In the Arena: New front in contract fight
The ongoing war of words between Baystate Franklin Medical Center management and its union nurses appears to be getting real ugly, real fast.
Baystate management this week invoked the “nuclear option” in its two-plus-year contract negotiation with the Mass. Nurses Association, declaring the contract talks at an “impasse,” a legal definition that effectively allows the hospital to impose the terms of what it says it its “last, best contract offer,” including a series of step raises and other benefit-related changes that the union still claims is insufficient.
“Let me be clear — we still do not have a contract,” union spokeswoman Donna Stern, RN, said. “The decision to declare this impasse hasn’t changed that.”
Stern and fellow bargaining unit co-chair Linda Judd, RN, said the union felt “blindsided” by management, which claims, according to FMC President Chuck Gijanto, that the impasse declaration was made in part in “fairness to the nurses who had been waiting for years for the increases they deserve.”
“That infuriates me,” Judd said. “We have been negotiating for those raises to be retroactive, which they should be, and they give us this pittance of a bonus ... they don’t care if the nurses get a raise or not.”
The union has filed a complaint with federal labor officials and Stern and Judd both said that the union is considering all options, including a strike, which has already been approved by the rank-and-file.
“We don’t want to go on strike — no nurse does,” Stern said. “But they aren’t leaving us a whole lot of options.”
Not that there were all that many to begin with, based on how this negotiation has been going recently.
Sharing in the ‘gold’
Don’t look for Greenfield to be among the western Massachusetts communities looking for state help to “mitigate” potential economic development losses related to establishment of a Springfield MGM casino.
Unlike Northampton, which recently filed paperwork with the state gaming commission to try and recoup millions the city may lose when that casino finally opens, Greenfield Mayor William Martin believes a Springfield MGM could be a potential economic “golden goose” for his town.
“I met with the gaming commission about a year ago and it appeared to me that this could be positive for us,” Martin said. “If MGM could see what we were doing up here and how we would be able to be a destination for their customers as well, then they would want to pay us to make sure we were able to have those attractions in place, so, in our case, it would be a positive mitigation.”
Martin says one of the keys will be the establishment of passenger rail service between Springfield and Greenfield, which is still on track to happen by next year.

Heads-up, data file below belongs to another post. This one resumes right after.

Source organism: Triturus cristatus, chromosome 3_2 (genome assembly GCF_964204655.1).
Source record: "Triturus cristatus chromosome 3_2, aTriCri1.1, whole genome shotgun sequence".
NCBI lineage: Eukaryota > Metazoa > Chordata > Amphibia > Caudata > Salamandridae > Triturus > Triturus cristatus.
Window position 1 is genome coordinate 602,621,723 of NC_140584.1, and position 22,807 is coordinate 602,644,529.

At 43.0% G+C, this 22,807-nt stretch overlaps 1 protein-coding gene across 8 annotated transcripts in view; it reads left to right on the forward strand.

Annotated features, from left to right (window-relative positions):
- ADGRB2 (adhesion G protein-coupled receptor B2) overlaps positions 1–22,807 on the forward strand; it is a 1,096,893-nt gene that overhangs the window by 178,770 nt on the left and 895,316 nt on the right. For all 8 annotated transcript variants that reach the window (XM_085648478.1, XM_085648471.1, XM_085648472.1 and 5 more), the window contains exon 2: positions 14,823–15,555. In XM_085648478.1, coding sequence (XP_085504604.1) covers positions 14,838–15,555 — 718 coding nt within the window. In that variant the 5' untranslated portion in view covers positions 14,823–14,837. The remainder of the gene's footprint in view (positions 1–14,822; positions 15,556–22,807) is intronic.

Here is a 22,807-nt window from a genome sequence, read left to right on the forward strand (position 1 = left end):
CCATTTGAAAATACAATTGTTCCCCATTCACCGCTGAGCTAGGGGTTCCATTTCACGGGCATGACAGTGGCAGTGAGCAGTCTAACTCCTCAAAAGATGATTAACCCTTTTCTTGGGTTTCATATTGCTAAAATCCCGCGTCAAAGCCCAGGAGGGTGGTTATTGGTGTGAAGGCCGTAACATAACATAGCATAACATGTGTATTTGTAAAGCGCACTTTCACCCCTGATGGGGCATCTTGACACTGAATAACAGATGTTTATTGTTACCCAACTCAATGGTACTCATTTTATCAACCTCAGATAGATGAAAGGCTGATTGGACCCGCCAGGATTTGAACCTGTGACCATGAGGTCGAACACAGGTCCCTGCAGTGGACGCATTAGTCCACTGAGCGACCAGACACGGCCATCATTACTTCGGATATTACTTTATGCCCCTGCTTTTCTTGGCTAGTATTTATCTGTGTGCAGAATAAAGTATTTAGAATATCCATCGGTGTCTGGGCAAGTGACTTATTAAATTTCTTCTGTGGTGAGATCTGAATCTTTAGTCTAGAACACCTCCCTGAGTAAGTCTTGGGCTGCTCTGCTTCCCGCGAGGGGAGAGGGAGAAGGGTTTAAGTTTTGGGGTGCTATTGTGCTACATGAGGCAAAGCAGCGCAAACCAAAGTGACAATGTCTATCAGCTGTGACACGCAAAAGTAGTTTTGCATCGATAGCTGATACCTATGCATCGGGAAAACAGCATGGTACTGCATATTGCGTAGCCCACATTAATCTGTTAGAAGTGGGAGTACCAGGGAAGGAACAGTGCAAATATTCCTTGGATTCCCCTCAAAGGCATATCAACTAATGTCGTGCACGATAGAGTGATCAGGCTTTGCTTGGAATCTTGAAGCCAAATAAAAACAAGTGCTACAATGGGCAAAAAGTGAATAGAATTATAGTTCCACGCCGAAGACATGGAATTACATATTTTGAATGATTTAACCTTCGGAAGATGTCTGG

“They could have some of their customers take the train up here and take part in one of our many different arts and outdoor events and activities and maybe stay at the new Wilson’s Hotel, then take the train back the next day,” Martin added.
Martin’s casino theory clearly has a lot of moving parts, not the least of which is the assumption that the operators of any gaming facility want to send their patrons anywhere. Usually, the goal of a casino is to keep people from leaving the building, which is why they have their own shows, restaurants, shopping centers. It’s also why there are disturbingly few windows, since they only serve to remind people that there is an actual world outside the facility.
Martin says he’s also hopeful that MGM looks to Greenfield as a resource for food and other operational supplies, not to mention a source for potential workers for some of those high-paying jobs casino operators so often dangle in front of local officials.
“Greenfield could never provide an attraction which could bring in hundreds of thousands of potential visitors to the area, but MGM can do that,” Martin said. “And if we can develop a positive relationship with them, I think it will be good for the community.”
File under: “going all in.”
Appreciating the appointment
I know I’ve had my moments where I’ve been critical of Greenfield’s legislative arm of government, but I feel compelled to pass along a word of thanks to the Greenfield Town Council for its vote this past week to approve my appointment to a vacant seat on the Greenfield Community Television board of directors.
Originally, this was not supposed to be a mayoral appointment, but it somehow turned out that way and I’m guessing that some members of that council were more than tempted to take me “out for a ride” when the time came. That didn’t really happen, for which I am grateful — as I am for the opportunity to play a small role in helping shape the future of an organization in which I truly believe.
Chris Collins is the Franklin County News Bureau Chief for WHAI, WPVQ and WHMP Radio. He is a former staff reporter for The Recorder, and is a Greenfield native.